Meanwhile, the Northeast is bluer than ever. Consider Massachusetts, where only four of the 40 state senators and just 29 of the 160 House members are Republicans. In the past two elections, the GOP was crushed in Connecticut, New York, Rhode Island and Illinois. And in 2012, Democrats gained a supermajority in both houses of the California legislature for the first time since 1883. Not surprisingly, California, Illinois, New York, Oregon, Minnesota, Hawaii, Connecticut, Maryland and Massachusetts have all raised income taxes in recent years.


But it isn't just higher taxes that make these so-called progressive states less attractive to business. Red states Texas, Oklahoma, Wyoming, West Virginia, Montana and North Dakota (and a few blue states like Ohio and Pennsylvania) are getting rich from oil and gas drilling.


Meanwhile, bluer-than-blue New York has extended its moratorium on the technological advance behind the boom, hydraulic fracturing, citing overblown environmental hazards, and Vermont has outlawed it altogether. California's regulations prohibit nearly all new drilling of any kind.


Moreover, the entire Northeast and West Coast is anti-right-to-work, meaning that workers employed in unionized workplaces may be required to join the union and pay dues that might go toward political causes they disagree with. Most of these blue states also have super-minimum wage laws that price low-income workers out of the job market.


All the empirical evidence shows that raising a state's tax burden weakens its tax base. Still, too many blue-state lawmakers believe that a primary purpose of government is to redistribute income from rich to poor, even if those policies make everyone, including the poor, less well off. The obsession with "fairness" puts growth secondary.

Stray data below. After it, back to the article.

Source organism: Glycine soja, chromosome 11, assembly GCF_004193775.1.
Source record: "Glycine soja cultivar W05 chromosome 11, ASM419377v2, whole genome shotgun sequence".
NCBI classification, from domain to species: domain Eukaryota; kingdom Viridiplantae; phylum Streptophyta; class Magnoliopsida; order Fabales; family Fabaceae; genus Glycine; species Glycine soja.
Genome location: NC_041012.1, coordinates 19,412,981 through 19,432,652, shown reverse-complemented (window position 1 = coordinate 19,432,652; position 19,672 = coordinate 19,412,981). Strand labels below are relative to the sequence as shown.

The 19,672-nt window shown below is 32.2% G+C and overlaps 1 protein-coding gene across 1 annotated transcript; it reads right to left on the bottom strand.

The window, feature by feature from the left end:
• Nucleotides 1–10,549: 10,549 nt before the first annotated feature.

Meanwhile, in the South, watch for a zero-income-tax domino effect. Georgia can hardly sustain a 6% income tax if businesses can skip across the border into neighboring states like Florida, Tennessee or South Carolina. Oklahoma Gov. Mary Fallin has told her legislature that the Sooner State will face high economic hurdles in the future if it is an income-tax sandwich between Texas and Kansas. 


Last year, Tennessee Gov. Bill Haslam signed into law legislation repealing the state gift tax and phasing out the state estate tax. Next on the docket? Repealing the state's tax on "unearned income"—income from sources other than wages such as rent and investments.


Increasingly, under Republican leadership, the pro-growth movement is spreading north. Over the past two years, Michigan and Indiana passed right-to-work legislation, and the latter phased out its estate tax. Ohio Gov. John Kasich turned a $6 billion deficit into a budget surplus with no tax increases. Wisconsin Gov. Scott Walker made a number of positive budget and collective-bargaining reforms and wants tax cuts this year. Kansas Gov. Sam Brownback signed into law legislation slashing the state's highest personal income-tax rate to 4.9% from 6.45%, and says his ultimate goal is to eliminate the income tax.


In short, red states of the South and other areas of the country are moving forward with pro-growth tax reform, while California and the blue states of the Northeast are doubling down on Obamanomics and European progressivism. Who will come out on top? Our money is on the red states and those wisely following their lead.



Mr. Laffer is chairman of Laffer Associates. Mr. Moore is a member of the Journal's editorial board.

 

Copyright 2012 Dow Jones & Company, Inc. All Rights Reserved


CREDIT MARKETS

Updated March 26, 2013, 10:39 p.m. ET

European Regulators to Charge Banks Over Derivatives

By VANESSA MOCK, MATTHEW DALTON and KATY BURNE


 
BRUSSELS European antitrust authorities are moving soon to bring a case against some of the world's largest banks alleging collusion in the $27 trillion market for credit derivatives, people familiar with the investigation said.


The probe by the European Commission involves 16 financial groups. It focuses on whether they sought to stifle competition from exchanges in the market for credit-default swaps, which pay out when a country or a company defaults on its debts.


If the European regulators press ahead with their administrative case and win, some or all of the banks could face fines.


Also under investigation is Markit Group, a credit derivatives data provider that is partly owned by the dealers, and ICE Clear Europe, a unit of IntercontinentalExchange Inc. ICE +1.85% Markit and ICE declined to comment.


The commission said Tuesday it also had "preliminary indications" a derivatives trade body, the International Swaps and Derivatives Association, might have been part of an alleged effort to limit access to the credit-derivatives market.